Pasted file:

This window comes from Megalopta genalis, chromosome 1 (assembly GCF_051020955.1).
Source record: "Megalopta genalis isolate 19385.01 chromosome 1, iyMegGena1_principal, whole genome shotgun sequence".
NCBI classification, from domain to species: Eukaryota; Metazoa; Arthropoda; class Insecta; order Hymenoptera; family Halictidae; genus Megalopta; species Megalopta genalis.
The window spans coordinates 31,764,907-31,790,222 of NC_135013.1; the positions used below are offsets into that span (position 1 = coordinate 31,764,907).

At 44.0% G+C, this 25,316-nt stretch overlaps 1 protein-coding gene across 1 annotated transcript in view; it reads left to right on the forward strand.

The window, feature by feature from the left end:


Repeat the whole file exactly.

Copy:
This window comes from Megalopta genalis, chromosome 1 (assembly GCF_051020955.1).
Source record: "Megalopta genalis isolate 19385.01 chromosome 1, iyMegGena1_principal, whole genome shotgun sequence".
NCBI classification, from domain to species: Eukaryota; Metazoa; Arthropoda; class Insecta; order Hymenoptera; family Halictidae; genus Megalopta; species Megalopta genalis.
The window spans coordinates 31,764,907-31,790,222 of NC_135013.1; the positions used below are offsets into that span (position 1 = coordinate 31,764,907).

At 44.0% G+C, this 25,316-nt stretch overlaps 1 protein-coding gene across 1 annotated transcript in view; it reads left to right on the forward strand.

The window, feature by feature from the left end: